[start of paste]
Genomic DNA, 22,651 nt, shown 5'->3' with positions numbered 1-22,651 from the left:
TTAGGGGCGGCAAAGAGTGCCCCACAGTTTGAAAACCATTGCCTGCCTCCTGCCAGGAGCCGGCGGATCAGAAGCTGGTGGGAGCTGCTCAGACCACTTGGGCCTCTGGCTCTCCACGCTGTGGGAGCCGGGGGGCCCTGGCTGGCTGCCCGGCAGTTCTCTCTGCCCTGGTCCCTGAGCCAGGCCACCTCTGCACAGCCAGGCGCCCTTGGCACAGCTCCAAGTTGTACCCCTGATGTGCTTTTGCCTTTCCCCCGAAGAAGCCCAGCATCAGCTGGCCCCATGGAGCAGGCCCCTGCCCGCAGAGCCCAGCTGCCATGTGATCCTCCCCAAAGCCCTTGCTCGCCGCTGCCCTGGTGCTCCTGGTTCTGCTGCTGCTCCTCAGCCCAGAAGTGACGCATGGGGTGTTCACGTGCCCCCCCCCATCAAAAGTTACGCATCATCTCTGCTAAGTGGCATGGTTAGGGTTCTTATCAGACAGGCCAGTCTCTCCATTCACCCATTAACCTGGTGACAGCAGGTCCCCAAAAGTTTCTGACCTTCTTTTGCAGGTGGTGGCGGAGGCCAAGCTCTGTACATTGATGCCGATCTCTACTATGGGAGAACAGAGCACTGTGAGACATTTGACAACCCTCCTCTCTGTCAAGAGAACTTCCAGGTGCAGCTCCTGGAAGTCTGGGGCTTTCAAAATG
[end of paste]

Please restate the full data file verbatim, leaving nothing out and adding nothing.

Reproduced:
Genomic DNA, 22,651 nt, shown 5'->3' with positions numbered 1-22,651 from the left:
TTAGGGGCGGCAAAGAGTGCCCCACAGTTTGAAAACCATTGCCTGCCTCCTGCCAGGAGCCGGCGGATCAGAAGCTGGTGGGAGCTGCTCAGACCACTTGGGCCTCTGGCTCTCCACGCTGTGGGAGCCGGGGGGCCCTGGCTGGCTGCCCGGCAGTTCTCTCTGCCCTGGTCCCTGAGCCAGGCCACCTCTGCACAGCCAGGCGCCCTTGGCACAGCTCCAAGTTGTACCCCTGATGTGCTTTTGCCTTTCCCCCGAAGAAGCCCAGCATCAGCTGGCCCCATGGAGCAGGCCCCTGCCCGCAGAGCCCAGCTGCCATGTGATCCTCCCCAAAGCCCTTGCTCGCCGCTGCCCTGGTGCTCCTGGTTCTGCTGCTGCTCCTCAGCCCAGAAGTGACGCATGGGGTGTTCACGTGCCCCCCCCCATCAAAAGTTACGCATCATCTCTGCTAAGTGGCATGGTTAGGGTTCTTATCAGACAGGCCAGTCTCTCCATTCACCCATTAACCTGGTGACAGCAGGTCCCCAAAAGTTTCTGACCTTCTTTTGCAGGTGGTGGCGGAGGCCAAGCTCTGTACATTGATGCCGATCTCTACTATGGGAGAACAGAGCACTGTGAGACATTTGACAACCCTCCTCTCTGTCAAGAGAACTTCCAGGTGCAGCTCCTGGAAGTCTGGGGCTTTCAAAATG